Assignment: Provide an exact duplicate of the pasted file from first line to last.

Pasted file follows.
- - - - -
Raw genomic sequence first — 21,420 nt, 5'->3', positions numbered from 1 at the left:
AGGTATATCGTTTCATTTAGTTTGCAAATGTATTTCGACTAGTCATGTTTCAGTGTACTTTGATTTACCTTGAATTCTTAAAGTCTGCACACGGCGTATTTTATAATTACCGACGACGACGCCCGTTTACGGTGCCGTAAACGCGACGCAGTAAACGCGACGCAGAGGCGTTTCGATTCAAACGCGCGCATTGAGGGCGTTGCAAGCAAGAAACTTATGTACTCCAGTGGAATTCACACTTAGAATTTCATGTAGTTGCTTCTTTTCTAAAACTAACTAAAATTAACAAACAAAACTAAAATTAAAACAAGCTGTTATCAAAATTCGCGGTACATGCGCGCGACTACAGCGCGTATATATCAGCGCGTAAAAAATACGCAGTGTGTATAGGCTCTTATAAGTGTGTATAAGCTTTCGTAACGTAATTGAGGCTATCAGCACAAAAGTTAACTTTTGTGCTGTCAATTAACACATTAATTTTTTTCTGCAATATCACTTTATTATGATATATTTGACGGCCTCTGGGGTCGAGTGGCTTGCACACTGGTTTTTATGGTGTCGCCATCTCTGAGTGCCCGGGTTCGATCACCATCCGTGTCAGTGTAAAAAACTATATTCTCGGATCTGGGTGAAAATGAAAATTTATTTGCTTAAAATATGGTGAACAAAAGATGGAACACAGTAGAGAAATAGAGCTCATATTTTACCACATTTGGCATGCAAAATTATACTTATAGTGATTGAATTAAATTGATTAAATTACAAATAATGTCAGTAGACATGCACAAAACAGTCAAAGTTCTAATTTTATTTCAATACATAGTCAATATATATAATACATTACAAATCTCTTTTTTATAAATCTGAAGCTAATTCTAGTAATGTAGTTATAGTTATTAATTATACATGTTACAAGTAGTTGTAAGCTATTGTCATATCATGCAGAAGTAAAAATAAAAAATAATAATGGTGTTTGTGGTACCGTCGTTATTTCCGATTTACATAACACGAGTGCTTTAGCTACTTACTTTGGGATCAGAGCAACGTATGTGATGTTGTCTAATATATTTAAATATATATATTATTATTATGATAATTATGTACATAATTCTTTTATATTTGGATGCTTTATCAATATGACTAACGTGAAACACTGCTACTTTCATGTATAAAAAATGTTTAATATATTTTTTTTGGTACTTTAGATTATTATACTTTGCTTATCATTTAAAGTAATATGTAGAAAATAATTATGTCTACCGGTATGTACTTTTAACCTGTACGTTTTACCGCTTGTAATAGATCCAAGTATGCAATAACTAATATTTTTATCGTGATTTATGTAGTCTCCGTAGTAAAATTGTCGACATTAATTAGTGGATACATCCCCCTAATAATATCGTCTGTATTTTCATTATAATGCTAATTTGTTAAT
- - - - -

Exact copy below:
Raw genomic sequence first — 21,420 nt, 5'->3', positions numbered from 1 at the left:
AGGTATATCGTTTCATTTAGTTTGCAAATGTATTTCGACTAGTCATGTTTCAGTGTACTTTGATTTACCTTGAATTCTTAAAGTCTGCACACGGCGTATTTTATAATTACCGACGACGACGCCCGTTTACGGTGCCGTAAACGCGACGCAGTAAACGCGACGCAGAGGCGTTTCGATTCAAACGCGCGCATTGAGGGCGTTGCAAGCAAGAAACTTATGTACTCCAGTGGAATTCACACTTAGAATTTCATGTAGTTGCTTCTTTTCTAAAACTAACTAAAATTAACAAACAAAACTAAAATTAAAACAAGCTGTTATCAAAATTCGCGGTACATGCGCGCGACTACAGCGCGTATATATCAGCGCGTAAAAAATACGCAGTGTGTATAGGCTCTTATAAGTGTGTATAAGCTTTCGTAACGTAATTGAGGCTATCAGCACAAAAGTTAACTTTTGTGCTGTCAATTAACACATTAATTTTTTTCTGCAATATCACTTTATTATGATATATTTGACGGCCTCTGGGGTCGAGTGGCTTGCACACTGGTTTTTATGGTGTCGCCATCTCTGAGTGCCCGGGTTCGATCACCATCCGTGTCAGTGTAAAAAACTATATTCTCGGATCTGGGTGAAAATGAAAATTTATTTGCTTAAAATATGGTGAACAAAAGATGGAACACAGTAGAGAAATAGAGCTCATATTTTACCACATTTGGCATGCAAAATTATACTTATAGTGATTGAATTAAATTGATTAAATTACAAATAATGTCAGTAGACATGCACAAAACAGTCAAAGTTCTAATTTTATTTCAATACATAGTCAATATATATAATACATTACAAATCTCTTTTTTATAAATCTGAAGCTAATTCTAGTAATGTAGTTATAGTTATTAATTATACATGTTACAAGTAGTTGTAAGCTATTGTCATATCATGCAGAAGTAAAAATAAAAAATAATAATGGTGTTTGTGGTACCGTCGTTATTTCCGATTTACATAACACGAGTGCTTTAGCTACTTACTTTGGGATCAGAGCAACGTATGTGATGTTGTCTAATATATTTAAATATATATATTATTATTATGATAATTATGTACATAATTCTTTTATATTTGGATGCTTTATCAATATGACTAACGTGAAACACTGCTACTTTCATGTATAAAAAATGTTTAATATATTTTTTTTGGTACTTTAGATTATTATACTTTGCTTATCATTTAAAGTAATATGTAGAAAATAATTATGTCTACCGGTATGTACTTTTAACCTGTACGTTTTACCGCTTGTAATAGATCCAAGTATGCAATAACTAATATTTTTATCGTGATTTATGTAGTCTCCGTAGTAAAATTGTCGACATTAATTAGTGGATACATCCCCCTAATAATATCGTCTGTATTTTCATTATAATGCTAATTTGTTAAT